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Alexander McNabb (United Arab Emirates)

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Liberty Bar: Inspector Maigret #17
Liberty Bar: Inspector Maigret #17
Price: £4.99

4.0 out of 5 stars Sparse, 6 July 2015
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What I like about Simenon is how sparse he is. A word here, a touch there and you're plum smack bang in the Med in holiday season with a looming sweaty French cop barging around the place. Wonderful fun.

Needle In The Groove
Needle In The Groove
Price: £3.00

3.0 out of 5 stars Could have - should have - been glorious. Wasn't., 6 July 2015
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I like Noon's relentless invention and I like his dark atmospheric scenes. There's a touch of William Gibson in here, art farty meets style guru pop taste maker and futurist then explodes. It hints at sexy without ever being overtly sexual, a broken tumble of gloomy set pieces that never manage to evoke any sense of, well, joy from the music at its core.

but what really killed me / drove me to distraction / time and again / was the reinvention of / punctuation / which eventually / stopped me reading / each stupid slash in the text / like the unwelcome burps / of a fat man in a lift / if you / know / what / I / mean.

For some reason Iain Banks got away with spelling everyfink rong in Feersum Endjinn, a sort of sci-fi Molesworth. Noon doesn't pull reinventing grammar off - it just annoys and distracts / eventually.


Beyond Dubai: Seeking Lost Cities in the Emirates
Beyond Dubai: Seeking Lost Cities in the Emirates
by David Millar
Edition: Paperback
Price: £8.95

4 of 4 people found the following review helpful
4.0 out of 5 stars A great guide to the hidden fascinations of the United Arab Emirates, 1 Sept. 2014
"Dubai has nothing. No culture, no history, no character. It has no heart, no spirit, no traditions... It's not a real city, it's just a mirage, all spin and no substance, a city built on sand."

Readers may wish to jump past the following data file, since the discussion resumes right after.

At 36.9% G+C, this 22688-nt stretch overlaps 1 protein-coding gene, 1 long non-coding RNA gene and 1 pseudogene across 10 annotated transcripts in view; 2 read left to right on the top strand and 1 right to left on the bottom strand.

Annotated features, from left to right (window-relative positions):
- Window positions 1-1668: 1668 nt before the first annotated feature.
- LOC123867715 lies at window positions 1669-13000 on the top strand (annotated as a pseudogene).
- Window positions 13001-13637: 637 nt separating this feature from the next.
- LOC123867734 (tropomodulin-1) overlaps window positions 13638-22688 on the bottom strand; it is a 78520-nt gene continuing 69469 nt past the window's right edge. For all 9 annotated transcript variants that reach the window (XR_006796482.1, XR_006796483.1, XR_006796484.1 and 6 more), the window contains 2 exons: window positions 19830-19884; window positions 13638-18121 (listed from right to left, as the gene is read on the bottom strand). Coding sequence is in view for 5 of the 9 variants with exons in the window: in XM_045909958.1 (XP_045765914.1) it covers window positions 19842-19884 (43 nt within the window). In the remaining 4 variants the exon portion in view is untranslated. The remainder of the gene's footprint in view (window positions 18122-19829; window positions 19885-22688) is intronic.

This book starts on that statement and then sets out to prove it wrong. Its triumph is that it does just that and it's a read anyone setting out to explore the Emirates will enjoy.

David Millar lived and worked in the UAE and decided to write a book about the place. He's by no means the only one, we have a small but growing coterie of books left behind by expats like animal spoor, from Desperate Dubai Diaries through to Glittering City Wonders.

I usually avoid these books on the grounds they will almost invariably irritate me. I've spent the past 26-odd years travelling to and living in the Emirates and I've seen enough of it with my own eyes to know I'm not particularly interested in seeing it through someone else's. Having said which, Jim Krane's Dubai: The Story of the World's Fastest City is the Dubai book.

David's taken a different tack, however. Unlike so many commentators on the Emirates, he's decided that below the surface - the half inch of champagne - is a more interesting place to be. Employing the charming little conceit that his visiting girlfriend, Freya, is mulling whether to come to the UAE to join him but won't live somewhere without history, David looks beneath the vavavoom and wawawoo of Dubai and explores the history of the place in a series of road trips. We go up to the East Coast, taking in Fujeirah, Kalba, Northern Oman and the Wadi Bih track; we snake around the fjords of Kasab and the concrete-crushing sprawl of Ras Al Khaimah and we generally do Al Ain, the Rub Al Khali, the Liwa crescent and, finally, Sir Bani Yas.

Each of the book's destinations is treated as a trip to the modern location but the object of the excursion is to unearth its history, the lost cities of the UAE. And David, clearly relishing his subject, mixes observations of the modern and ancient aplenty.

Let me be honest. I fully expected to hate the whole thing. There were times when I felt the discomfort of someone else's view of the place I live in. Having yourself discovered a thing, it's hard to feel a vicarious thrill on behalf of someone else discovering a thing. This is why running up to me and babbling excitedly that whales have belly buttons cutteth not the mustard. Reading Beyond Dubai, I had to fight quite a bit to stop being a dog in the manger all the time and yet - once I'd settled down - I found myself enjoying the journey. Given I have lived here for donkey's, spent quite a lot of time working as a features writer (and so been paid to unearth stuff and write about it) and generally made something of a habit of travelling around and poking things to see if they squeak, there was much in the book I already knew or had experienced myself. Having said that, I've taken a damn sight longer to do it than it takes to read a book: David's efforts have by no means been in vain.

This is a book that will appeal hugely to expats in the UAE or holiday makers interested in going beyond the beaches and taking a look at the rich heritage and culture the country has to offer. If you think that very statement sounds odd, then you need to buy this book. Beyond Dubai is a well written book, a light read that makes its subject accessible and enjoyable. It's sort of Bill Bryson meets Leonard Woolley.